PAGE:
If I insure things right...and if the delivery service loses them...hey, I might be able to buy that full set of Senneliers in the wooden case I've always wanted! ;)

01-07-2004, 12:06 PM
Interesting topic for sure! I am travelling from Toronto to California next week and plan on taking ONLY carry-on luggage with my pastels in an artbin box. I don't mind being searched, but they CAN'T take my pastels...I'd be heartbroken! Thanks for the heads up on what to expect!


01-07-2004, 12:44 PM
Fabulous thread. I too am glad you are back to health now and thanks so much for sharing the lovely image of your demonstration. It's beautiful and I imagine it was a wonderful area you worked in. More details if you please....

The last time I traveled with my box of pastels I was stopped and couldn't stop the inspector soon enough to gently open the box completely so the velcro holding them it wouldn't let go... Alas - pastels across the counter where the bags where inspected and lo and behold, he became an instant artist.

I think I'll opt for the check in method myself on my next trip.

Thanks for the tips

Barb (This was a domestic flight during yellow alert- not orange)

01-07-2004, 01:36 PM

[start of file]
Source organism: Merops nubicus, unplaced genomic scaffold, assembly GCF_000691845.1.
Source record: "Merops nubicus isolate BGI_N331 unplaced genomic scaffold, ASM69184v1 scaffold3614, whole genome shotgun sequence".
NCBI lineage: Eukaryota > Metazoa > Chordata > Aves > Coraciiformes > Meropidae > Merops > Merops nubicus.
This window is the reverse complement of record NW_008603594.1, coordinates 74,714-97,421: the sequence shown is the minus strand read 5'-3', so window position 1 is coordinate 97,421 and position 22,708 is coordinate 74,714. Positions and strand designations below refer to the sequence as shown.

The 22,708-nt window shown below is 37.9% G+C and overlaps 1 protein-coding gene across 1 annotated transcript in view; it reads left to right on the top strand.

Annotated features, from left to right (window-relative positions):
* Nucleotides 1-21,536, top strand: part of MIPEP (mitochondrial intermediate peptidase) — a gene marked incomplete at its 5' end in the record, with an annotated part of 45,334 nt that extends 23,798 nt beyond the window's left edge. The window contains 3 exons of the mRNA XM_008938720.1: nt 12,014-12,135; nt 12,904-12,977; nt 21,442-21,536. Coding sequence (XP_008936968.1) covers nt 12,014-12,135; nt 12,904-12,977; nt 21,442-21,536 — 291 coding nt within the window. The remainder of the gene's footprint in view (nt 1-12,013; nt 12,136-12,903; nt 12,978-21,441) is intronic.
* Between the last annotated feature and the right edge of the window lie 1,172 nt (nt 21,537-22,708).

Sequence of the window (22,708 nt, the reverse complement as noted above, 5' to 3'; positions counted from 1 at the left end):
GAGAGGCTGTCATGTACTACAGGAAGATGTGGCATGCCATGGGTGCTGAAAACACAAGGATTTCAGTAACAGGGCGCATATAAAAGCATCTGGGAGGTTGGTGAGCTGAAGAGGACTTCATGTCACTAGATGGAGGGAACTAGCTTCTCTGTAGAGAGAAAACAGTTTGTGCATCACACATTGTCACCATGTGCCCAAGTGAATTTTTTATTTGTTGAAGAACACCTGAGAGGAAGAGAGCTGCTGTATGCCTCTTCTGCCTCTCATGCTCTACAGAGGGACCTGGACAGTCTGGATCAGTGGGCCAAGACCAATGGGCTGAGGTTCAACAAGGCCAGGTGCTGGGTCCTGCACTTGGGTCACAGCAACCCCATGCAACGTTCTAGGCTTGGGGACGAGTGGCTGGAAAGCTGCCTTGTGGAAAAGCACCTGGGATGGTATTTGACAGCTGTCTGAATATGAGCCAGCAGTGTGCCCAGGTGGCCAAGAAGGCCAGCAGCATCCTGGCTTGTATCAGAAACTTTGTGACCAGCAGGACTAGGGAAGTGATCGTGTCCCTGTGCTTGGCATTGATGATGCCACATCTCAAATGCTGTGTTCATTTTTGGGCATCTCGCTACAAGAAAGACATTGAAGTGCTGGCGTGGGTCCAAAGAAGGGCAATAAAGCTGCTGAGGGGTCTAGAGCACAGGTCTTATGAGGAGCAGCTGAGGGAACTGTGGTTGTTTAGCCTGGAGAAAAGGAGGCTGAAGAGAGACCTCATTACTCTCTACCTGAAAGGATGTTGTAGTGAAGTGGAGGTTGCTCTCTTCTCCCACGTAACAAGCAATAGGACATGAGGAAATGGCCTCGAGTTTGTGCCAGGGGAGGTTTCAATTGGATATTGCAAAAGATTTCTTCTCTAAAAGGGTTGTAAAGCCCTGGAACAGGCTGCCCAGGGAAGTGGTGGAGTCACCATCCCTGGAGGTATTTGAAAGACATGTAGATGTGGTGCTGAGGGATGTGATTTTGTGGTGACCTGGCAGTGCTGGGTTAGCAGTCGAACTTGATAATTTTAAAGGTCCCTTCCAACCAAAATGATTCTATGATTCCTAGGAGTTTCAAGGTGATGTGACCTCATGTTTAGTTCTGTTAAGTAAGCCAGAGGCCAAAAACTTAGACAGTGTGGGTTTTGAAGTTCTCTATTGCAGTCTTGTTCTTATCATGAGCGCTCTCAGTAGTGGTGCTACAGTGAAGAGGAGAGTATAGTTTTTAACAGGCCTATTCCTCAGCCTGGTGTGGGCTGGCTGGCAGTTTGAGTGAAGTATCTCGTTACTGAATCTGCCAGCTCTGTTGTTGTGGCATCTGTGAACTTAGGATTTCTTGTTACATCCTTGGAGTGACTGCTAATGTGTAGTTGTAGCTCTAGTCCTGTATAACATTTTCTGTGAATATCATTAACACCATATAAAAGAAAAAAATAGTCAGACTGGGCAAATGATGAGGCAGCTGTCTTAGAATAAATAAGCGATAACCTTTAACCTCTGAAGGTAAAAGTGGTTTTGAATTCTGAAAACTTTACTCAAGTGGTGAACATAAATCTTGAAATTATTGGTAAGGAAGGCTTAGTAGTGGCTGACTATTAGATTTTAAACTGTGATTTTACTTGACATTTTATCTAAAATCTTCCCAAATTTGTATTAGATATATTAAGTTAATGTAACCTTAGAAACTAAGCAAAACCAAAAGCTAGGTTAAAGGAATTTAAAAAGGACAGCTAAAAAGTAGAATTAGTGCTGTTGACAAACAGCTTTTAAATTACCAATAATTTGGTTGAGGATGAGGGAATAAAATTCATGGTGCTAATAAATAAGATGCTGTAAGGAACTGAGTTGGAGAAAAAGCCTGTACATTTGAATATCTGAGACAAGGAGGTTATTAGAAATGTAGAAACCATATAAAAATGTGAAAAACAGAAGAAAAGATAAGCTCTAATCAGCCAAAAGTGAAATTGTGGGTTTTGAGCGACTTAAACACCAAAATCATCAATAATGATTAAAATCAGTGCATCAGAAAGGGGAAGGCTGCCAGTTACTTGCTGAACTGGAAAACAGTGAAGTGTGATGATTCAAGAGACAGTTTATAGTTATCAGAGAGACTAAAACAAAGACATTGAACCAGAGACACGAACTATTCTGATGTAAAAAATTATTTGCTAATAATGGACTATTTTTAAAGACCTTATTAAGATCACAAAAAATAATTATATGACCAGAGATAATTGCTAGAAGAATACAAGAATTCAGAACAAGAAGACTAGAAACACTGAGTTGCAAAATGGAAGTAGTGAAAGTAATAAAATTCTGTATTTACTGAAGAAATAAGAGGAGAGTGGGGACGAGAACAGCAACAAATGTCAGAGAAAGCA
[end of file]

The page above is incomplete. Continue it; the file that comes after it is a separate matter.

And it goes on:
The bigger concern I have is when traveling abroad, not within the country. But nonetheless, it's a good idea to have two sets, one with you and one in your checked bags.

And once they do take anything from you you do not get it back...unfortunately.


This is an excellent alternative given enough time to ship and someone on the other end to receive them. This is particularly true of traveling overseas. Good tip!


Vegas Art Guy
01-07-2004, 03:42 PM
When I went to Mexico last year (and Florida the year before). I had my paints and brushes in my traveling easel. I had to pop that open a couple of times, though I think it was curiousity not safety the guards had in mind. I packed my knife, painting knives and my conte crayons in my checked luggage with my paper, canvas panels etc, and had no problem with getting them through the checks.


01-07-2004, 04:37 PM

The bigger concern I have is when traveling abroad, not within the country. But nonetheless, it's a good idea to have two sets, one with you and one in your checked bags.

And once they do take anything from you you do not get it back...unfortunately.